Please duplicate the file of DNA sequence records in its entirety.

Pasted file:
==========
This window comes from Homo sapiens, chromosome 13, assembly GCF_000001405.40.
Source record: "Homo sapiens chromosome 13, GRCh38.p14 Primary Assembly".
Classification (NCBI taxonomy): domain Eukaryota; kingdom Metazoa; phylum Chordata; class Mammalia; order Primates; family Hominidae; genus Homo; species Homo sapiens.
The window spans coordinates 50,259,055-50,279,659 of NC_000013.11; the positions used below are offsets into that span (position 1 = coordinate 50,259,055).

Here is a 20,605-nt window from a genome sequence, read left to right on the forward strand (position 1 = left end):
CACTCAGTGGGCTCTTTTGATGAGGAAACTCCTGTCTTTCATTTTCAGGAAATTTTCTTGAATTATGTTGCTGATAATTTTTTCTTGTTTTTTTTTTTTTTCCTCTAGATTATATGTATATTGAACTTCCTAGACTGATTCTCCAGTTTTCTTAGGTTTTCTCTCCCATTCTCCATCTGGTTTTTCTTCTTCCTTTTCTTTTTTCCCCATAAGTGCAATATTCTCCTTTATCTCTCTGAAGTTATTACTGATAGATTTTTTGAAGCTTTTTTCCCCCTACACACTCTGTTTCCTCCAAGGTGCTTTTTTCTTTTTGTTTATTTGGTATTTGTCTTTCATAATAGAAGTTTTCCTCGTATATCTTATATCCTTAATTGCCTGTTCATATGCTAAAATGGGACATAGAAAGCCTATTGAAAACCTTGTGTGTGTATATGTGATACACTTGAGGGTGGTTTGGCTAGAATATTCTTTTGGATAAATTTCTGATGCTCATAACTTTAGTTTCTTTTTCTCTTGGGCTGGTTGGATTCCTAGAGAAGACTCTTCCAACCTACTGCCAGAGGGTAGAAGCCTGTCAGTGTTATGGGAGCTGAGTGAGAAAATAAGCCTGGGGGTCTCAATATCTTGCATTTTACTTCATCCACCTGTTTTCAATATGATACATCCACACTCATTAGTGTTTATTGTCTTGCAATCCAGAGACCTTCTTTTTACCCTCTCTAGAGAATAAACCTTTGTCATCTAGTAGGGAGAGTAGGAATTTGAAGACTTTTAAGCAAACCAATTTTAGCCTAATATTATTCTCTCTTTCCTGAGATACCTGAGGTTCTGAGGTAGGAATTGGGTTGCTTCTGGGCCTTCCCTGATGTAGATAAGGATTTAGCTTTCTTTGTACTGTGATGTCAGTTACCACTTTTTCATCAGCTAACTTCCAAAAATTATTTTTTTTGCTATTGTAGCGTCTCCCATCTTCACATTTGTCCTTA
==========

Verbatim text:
This window comes from Homo sapiens, chromosome 13, assembly GCF_000001405.40.
Source record: "Homo sapiens chromosome 13, GRCh38.p14 Primary Assembly".
Classification (NCBI taxonomy): domain Eukaryota; kingdom Metazoa; phylum Chordata; class Mammalia; order Primates; family Hominidae; genus Homo; species Homo sapiens.
The window spans coordinates 50,259,055-50,279,659 of NC_000013.11; the positions used below are offsets into that span (position 1 = coordinate 50,259,055).

Here is a 20,605-nt window from a genome sequence, read left to right on the forward strand (position 1 = left end):
CACTCAGTGGGCTCTTTTGATGAGGAAACTCCTGTCTTTCATTTTCAGGAAATTTTCTTGAATTATGTTGCTGATAATTTTTTCTTGTTTTTTTTTTTTTTCCTCTAGATTATATGTATATTGAACTTCCTAGACTGATTCTCCAGTTTTCTTAGGTTTTCTCTCCCATTCTCCATCTGGTTTTTCTTCTTCCTTTTCTTTTTTCCCCATAAGTGCAATATTCTCCTTTATCTCTCTGAAGTTATTACTGATAGATTTTTTGAAGCTTTTTTCCCCCTACACACTCTGTTTCCTCCAAGGTGCTTTTTTCTTTTTGTTTATTTGGTATTTGTCTTTCATAATAGAAGTTTTCCTCGTATATCTTATATCCTTAATTGCCTGTTCATATGCTAAAATGGGACATAGAAAGCCTATTGAAAACCTTGTGTGTGTATATGTGATACACTTGAGGGTGGTTTGGCTAGAATATTCTTTTGGATAAATTTCTGATGCTCATAACTTTAGTTTCTTTTTCTCTTGGGCTGGTTGGATTCCTAGAGAAGACTCTTCCAACCTACTGCCAGAGGGTAGAAGCCTGTCAGTGTTATGGGAGCTGAGTGAGAAAATAAGCCTGGGGGTCTCAATATCTTGCATTTTACTTCATCCACCTGTTTTCAATATGATACATCCACACTCATTAGTGTTTATTGTCTTGCAATCCAGAGACCTTCTTTTTACCCTCTCTAGAGAATAAACCTTTGTCATCTAGTAGGGAGAGTAGGAATTTGAAGACTTTTAAGCAAACCAATTTTAGCCTAATATTATTCTCTCTTTCCTGAGATACCTGAGGTTCTGAGGTAGGAATTGGGTTGCTTCTGGGCCTTCCCTGATGTAGATAAGGATTTAGCTTTCTTTGTACTGTGATGTCAGTTACCACTTTTTCATCAGCTAACTTCCAAAAATTATTTTTTTTGCTATTGTAGCGTCTCCCATCTTCACATTTGTCCTTA